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FOIA Request Reveals Pentagon Reports of ‘Radiation Burns’ and ‘Unaccounted for Pregnancies’ After Contact With UFOs

Published: April 6, 2022
The Pentagon is seen from the air over Washington, DC on Aug. 25, 2013. A recent FOIA request has revealed Pentagon reports that detail bizarre encounters with UFOs by the American public which resulted in radiation burns, brain and nervous system damage and “unaccounted for pregnancies.” (Image: SAUL LOEB/AFP via Getty Images)

According to a massive dump of over 1,500 pages of documents, made public through a Freedom of Information Act (FOIA) request by the Sun Online, Americans have been left suffering from radiation burns, brain and nervous system damage and even “unaccounted for pregnancies” following contact with unidentified flying objects, UFOs.

The Sun Online first requested the documents some 4-years ago, on December 18, 2017. Their query related to the Advanced Aviation Threat Identification Program (AATIP), a now shuttered intelligence entity that operated from 2007 until 2012. 

The program only came to light after the programs former director, Luis Elizondo, resigned from the Pentagon and contributed to the release of several now infamous videos of UFOs, or unidentified aerial phenomena (UAP) as the Pentagon refers to them. 

The documents were never considered classified or top secret however, include reports on the biological effects of UFO sightings on humans, studies on advanced tech like invisibility cloaks and even plans for deep space exploration and colonization. 

Part of the dump was a report entitled, “Anomalous Acute and Subacute Field Effects on Human Biological Tissues,” which documented an investigation into injuries to “human observers by anomalous advanced aerospace interests.”

The report says that humans have been injured from “exposures to anomalous vehicles, especially airborne and when in close proximity,” and linked the injuries to “energy related propulsion systems” and electromagnetic radiation.  

It acknowledges the existence of UFOs, stating that the U.S. knew they had been “deployed” and that there was a lack of understanding concerning the phenomena. 

“Sufficient incidents/accidents have been accurately reported, and medical data acquired, as to support a hypothesis that some advanced systems are already deployed, and opaque to full US understandings”, the report reads, adding that biophysics indicate the use of “unconventional and advanced energy systems.”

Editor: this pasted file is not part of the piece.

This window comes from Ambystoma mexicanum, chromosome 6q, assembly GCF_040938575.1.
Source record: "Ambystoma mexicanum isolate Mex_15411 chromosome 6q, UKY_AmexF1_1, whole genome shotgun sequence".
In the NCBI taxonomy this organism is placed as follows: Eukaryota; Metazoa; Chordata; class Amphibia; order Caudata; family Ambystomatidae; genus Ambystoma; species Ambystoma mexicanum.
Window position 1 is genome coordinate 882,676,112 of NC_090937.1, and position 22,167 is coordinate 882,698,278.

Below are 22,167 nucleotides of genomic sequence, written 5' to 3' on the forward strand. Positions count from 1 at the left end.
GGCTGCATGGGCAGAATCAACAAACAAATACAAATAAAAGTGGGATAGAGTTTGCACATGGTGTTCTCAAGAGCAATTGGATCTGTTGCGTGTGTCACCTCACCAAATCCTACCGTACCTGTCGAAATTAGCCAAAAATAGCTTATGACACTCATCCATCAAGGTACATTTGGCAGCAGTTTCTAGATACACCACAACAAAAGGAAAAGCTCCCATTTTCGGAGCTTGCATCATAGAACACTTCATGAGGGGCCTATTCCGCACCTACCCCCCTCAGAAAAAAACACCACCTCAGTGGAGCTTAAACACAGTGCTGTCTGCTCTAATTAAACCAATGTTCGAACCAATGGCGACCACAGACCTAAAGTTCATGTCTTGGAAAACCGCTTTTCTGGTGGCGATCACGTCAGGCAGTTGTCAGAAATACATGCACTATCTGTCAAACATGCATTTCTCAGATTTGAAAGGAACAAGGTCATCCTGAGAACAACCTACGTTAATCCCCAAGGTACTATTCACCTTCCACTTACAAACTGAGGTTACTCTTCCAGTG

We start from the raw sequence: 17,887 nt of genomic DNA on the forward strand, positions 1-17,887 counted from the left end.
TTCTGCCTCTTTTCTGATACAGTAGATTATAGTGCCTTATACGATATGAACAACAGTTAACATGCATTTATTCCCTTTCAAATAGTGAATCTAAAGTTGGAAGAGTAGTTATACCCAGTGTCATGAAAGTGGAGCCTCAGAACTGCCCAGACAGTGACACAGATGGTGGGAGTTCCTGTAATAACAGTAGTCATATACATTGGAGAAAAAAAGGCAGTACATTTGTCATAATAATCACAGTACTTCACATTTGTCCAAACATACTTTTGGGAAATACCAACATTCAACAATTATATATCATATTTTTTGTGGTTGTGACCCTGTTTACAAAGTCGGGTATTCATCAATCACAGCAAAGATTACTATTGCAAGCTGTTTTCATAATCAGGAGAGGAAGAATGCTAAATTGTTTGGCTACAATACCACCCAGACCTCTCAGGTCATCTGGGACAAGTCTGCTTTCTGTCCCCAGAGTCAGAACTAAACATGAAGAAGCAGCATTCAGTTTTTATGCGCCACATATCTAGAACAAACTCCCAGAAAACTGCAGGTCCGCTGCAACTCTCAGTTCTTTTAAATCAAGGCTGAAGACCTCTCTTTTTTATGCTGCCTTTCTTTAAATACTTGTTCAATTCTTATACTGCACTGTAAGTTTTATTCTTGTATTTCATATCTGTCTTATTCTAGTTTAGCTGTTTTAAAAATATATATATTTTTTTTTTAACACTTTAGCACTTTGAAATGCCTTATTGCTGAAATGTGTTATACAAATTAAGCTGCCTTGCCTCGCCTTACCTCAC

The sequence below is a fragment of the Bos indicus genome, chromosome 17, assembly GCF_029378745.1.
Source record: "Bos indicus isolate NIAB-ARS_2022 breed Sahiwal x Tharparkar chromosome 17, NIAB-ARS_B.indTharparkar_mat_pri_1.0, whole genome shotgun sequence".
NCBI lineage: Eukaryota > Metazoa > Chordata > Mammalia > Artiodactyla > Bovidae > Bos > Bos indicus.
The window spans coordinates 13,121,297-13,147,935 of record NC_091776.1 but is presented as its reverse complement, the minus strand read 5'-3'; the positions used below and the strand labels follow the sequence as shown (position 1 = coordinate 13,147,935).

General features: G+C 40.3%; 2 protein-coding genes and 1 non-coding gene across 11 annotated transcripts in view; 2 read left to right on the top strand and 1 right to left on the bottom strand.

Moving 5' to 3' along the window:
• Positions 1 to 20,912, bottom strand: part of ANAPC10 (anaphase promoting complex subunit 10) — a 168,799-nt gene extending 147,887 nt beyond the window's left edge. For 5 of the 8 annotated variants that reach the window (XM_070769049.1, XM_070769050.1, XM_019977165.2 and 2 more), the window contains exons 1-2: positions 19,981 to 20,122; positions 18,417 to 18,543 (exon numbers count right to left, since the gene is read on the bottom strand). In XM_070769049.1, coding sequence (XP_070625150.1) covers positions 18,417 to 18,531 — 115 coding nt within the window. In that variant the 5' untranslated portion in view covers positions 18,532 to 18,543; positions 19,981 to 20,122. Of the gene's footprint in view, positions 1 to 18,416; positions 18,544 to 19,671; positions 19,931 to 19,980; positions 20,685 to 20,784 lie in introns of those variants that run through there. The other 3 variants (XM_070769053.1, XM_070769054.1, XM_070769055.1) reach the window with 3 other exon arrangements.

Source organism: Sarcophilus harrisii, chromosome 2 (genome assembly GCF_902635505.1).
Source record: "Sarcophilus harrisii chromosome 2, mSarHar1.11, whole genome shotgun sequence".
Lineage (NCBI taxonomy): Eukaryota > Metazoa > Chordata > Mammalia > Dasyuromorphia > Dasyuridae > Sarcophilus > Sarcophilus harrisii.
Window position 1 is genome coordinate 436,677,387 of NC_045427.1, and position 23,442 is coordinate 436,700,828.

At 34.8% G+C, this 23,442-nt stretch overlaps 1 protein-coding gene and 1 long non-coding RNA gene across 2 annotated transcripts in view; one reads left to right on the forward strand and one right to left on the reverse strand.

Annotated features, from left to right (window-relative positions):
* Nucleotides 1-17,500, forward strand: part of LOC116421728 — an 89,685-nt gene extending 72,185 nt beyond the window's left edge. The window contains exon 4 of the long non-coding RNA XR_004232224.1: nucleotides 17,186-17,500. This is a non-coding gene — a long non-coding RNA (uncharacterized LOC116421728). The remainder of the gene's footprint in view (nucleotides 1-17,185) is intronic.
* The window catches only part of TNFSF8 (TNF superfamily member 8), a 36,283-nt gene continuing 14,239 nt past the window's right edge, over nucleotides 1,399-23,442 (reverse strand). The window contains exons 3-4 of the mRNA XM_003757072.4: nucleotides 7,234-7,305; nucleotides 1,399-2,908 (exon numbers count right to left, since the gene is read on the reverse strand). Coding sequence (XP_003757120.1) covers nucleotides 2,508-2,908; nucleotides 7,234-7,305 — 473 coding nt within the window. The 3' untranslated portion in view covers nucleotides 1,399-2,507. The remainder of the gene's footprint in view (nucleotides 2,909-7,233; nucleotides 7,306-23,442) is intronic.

The documents state there had been 42 cases from medical files, and 300 similar “unpublished” cases where humans had been injured following “anomalous encounters.”


Abduction and ‘unaccounted for pregnancies’

The report also included details of alleged bizarre incidents such as “apparent abduction” and even “unaccounted for pregnancies.”

A list of biological effects on human observers following UFO sightings were included in the report. The list was compiled by the Mutual UFO Network (MUFON) and documented cases that occurred between 1873 and 1994. In addition to claims of abduction and unaccounted for pregnancies the documents also refer to paranormal phenomena such as perceived telepathy, teleportation and levitation.  

One document among the some 1,500 pages detailed a process for categorizing “anomalous behavior,” detailing how one would document encounters with “ghosts, yetis, spirits, elves and other mythical/legendary entities.”

Such phenomena would be classified as an “AN3” or as “witness interaction with AN3 entities” and classified phenomena such as near-death experiences and religious miracles as “AN4.”

“There are also ratings for UFO sightings, ‘Fly-by ratings’ and ‘Close Encounter ratings’ including CE4 in which an encounter with an alien results in permanent psychological injuries ‘or death,’” The Sun reported. 

Crop circles, poltergeists, spontaneous human combustion, among other things linked with the paranormal, were also categorized. 

The U.S. Defense Intelligence Agency (DIA) said that the documents provided to The Sun were mostly unredacted; however “some portions” of the documents were withheld due to privacy and confidentiality concerns but that the “DIA has not withheld any reasonably segregable non-exempt portions of the records.”

Read the Sun’s full report here.